Supreme Court re-defines "vulnerability" in homelessness cases

What is the difference between an "ordinary homeless person" and an "ordinary person made homeless"? This is not a question from a metaphysics exam paper but rather one of the real and practical issues that the Supreme Court had to grapple with in the joined appeals of Hotak v Southwark; Kanu v Southwark; Johnson v Solihull [2015] UKSC 30.

19/05/2015

Trevor Watt

Trevor Watt

Solicitor

What is the difference between an "ordinary homeless person" and an "ordinary person made homeless"? This is not a question from a metaphysics exam paper but rather one of the real and practical issues that the Supreme Court had to grapple with in the joined appeals of Hotak v Southwark; Kanu v Southwark; Johnson v Solihull [2015] UKSC 30.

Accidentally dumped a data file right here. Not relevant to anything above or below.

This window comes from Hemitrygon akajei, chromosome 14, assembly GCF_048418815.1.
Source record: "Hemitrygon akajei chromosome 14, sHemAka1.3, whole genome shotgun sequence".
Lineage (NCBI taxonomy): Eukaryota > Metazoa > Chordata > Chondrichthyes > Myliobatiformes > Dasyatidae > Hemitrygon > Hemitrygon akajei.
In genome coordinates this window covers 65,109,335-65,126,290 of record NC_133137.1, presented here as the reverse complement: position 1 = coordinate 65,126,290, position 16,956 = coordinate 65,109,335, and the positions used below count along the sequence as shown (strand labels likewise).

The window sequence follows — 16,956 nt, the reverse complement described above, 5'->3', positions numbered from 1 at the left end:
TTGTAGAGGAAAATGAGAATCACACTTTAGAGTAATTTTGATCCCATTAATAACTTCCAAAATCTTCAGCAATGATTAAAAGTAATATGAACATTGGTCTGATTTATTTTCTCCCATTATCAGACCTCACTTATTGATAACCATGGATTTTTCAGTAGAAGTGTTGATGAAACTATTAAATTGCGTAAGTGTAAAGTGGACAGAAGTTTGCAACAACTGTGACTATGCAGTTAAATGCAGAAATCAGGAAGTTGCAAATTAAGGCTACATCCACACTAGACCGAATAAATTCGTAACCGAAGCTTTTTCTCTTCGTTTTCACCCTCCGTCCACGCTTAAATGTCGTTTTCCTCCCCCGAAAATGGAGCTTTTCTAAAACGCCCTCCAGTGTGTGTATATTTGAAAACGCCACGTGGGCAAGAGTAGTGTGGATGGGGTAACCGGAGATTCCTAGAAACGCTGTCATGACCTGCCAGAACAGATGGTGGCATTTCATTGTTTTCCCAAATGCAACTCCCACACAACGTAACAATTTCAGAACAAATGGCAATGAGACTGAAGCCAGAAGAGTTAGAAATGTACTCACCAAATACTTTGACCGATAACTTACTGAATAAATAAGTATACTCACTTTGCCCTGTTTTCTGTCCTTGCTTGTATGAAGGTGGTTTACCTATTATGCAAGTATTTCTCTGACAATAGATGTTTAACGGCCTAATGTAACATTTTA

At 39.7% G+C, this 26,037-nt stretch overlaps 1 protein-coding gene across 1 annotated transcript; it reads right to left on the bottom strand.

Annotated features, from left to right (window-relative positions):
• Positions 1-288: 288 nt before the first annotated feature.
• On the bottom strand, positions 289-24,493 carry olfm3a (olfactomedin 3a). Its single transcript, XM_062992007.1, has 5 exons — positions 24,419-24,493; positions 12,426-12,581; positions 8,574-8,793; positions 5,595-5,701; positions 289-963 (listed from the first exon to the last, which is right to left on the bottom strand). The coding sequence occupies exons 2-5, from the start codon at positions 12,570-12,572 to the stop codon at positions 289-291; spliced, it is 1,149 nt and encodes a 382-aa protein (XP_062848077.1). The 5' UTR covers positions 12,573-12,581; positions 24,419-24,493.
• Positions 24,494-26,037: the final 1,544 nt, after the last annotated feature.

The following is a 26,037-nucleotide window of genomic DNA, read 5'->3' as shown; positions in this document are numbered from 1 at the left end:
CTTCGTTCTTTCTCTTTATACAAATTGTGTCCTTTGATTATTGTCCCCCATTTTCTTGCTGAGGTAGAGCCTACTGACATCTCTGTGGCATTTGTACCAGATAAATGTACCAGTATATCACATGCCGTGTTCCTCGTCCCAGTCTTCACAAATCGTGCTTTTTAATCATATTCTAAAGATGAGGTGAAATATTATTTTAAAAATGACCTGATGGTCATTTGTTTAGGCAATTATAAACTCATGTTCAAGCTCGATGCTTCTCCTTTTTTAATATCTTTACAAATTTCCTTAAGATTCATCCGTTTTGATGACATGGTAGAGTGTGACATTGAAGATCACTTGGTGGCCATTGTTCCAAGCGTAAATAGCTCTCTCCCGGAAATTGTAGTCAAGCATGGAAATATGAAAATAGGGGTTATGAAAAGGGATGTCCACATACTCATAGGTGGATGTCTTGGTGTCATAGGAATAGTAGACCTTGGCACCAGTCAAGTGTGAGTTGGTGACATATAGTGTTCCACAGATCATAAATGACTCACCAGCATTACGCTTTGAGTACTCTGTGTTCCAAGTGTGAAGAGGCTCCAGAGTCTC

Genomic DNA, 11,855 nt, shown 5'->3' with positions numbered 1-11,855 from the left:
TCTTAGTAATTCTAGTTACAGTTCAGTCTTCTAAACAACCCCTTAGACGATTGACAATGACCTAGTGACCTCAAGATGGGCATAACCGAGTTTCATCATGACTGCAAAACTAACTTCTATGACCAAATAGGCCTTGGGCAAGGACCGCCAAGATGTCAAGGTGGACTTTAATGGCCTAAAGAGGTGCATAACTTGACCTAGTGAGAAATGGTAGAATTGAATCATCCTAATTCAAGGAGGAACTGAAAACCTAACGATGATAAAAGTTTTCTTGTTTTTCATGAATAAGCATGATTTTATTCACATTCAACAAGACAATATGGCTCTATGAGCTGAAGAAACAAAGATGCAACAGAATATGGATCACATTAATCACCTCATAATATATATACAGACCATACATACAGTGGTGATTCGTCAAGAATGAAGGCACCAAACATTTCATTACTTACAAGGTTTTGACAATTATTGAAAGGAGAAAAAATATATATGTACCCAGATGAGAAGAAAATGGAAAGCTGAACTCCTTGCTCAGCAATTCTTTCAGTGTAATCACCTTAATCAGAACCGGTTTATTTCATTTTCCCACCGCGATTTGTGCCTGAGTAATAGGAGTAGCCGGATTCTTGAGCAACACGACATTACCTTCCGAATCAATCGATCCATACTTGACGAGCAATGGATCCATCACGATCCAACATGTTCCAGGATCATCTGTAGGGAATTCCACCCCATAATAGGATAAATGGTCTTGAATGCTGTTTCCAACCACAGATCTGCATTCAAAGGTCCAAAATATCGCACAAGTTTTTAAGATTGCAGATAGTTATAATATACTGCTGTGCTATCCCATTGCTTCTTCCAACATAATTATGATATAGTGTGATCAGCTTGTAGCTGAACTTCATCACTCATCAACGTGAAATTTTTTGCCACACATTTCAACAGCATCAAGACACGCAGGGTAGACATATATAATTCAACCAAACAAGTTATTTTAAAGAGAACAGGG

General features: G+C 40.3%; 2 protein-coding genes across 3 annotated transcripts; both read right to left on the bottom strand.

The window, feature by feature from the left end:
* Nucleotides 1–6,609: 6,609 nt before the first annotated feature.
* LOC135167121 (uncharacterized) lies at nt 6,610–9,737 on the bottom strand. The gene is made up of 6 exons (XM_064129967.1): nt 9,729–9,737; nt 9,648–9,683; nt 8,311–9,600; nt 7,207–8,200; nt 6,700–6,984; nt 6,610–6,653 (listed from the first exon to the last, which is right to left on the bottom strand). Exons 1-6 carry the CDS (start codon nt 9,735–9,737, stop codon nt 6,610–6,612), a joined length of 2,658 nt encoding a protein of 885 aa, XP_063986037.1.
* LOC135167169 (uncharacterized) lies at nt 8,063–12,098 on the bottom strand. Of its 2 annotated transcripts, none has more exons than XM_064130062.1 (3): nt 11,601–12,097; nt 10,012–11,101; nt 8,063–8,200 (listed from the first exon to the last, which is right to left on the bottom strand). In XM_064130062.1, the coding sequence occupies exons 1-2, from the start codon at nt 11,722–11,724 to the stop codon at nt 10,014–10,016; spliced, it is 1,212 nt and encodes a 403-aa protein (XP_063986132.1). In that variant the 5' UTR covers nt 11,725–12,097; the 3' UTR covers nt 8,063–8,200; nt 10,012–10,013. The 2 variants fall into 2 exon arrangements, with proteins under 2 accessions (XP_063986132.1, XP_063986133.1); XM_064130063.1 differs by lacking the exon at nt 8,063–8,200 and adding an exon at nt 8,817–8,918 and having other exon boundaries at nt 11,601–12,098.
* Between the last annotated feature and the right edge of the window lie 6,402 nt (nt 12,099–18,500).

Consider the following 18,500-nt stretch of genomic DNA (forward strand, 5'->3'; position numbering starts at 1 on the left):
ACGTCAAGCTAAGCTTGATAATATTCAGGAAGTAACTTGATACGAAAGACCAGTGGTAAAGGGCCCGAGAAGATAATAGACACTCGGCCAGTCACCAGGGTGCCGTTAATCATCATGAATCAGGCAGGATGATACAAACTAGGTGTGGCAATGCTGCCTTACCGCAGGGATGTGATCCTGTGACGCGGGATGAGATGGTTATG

Many a homelessness officer will have the wording of the so-called Pereira test carved in tablets of stone above their desk. Those engravings will now have to go the way of the Miliband Ed-stone as the Supreme Court disapproved of the test of vulnerability set out in that case; a test that has subsequently become "encrusted" over fifteen years with extraneous and non-statutory words and concepts.

Vulnerability

A homeless person has a priority need for accommodation if s/he is vulnerable as result of old age, mental illness or handicap or other special reason (section 189(1) Housing Act 1996). This simple statutory wording was explained in R v Camden ex parte Pereira [1999] as meaning that a person is vulnerable "if, when homeless, he will be less able to fend for himself than an ordinary homeless person so that injury or detriment to him will result when a less vulnerable person would be able to cope without harmful effects." Or, to put it another way, a person is vulnerable if he is more vulnerable than a person who is less vulnerable. As the Supreme Court noted, the Pereira formulation is logically circular.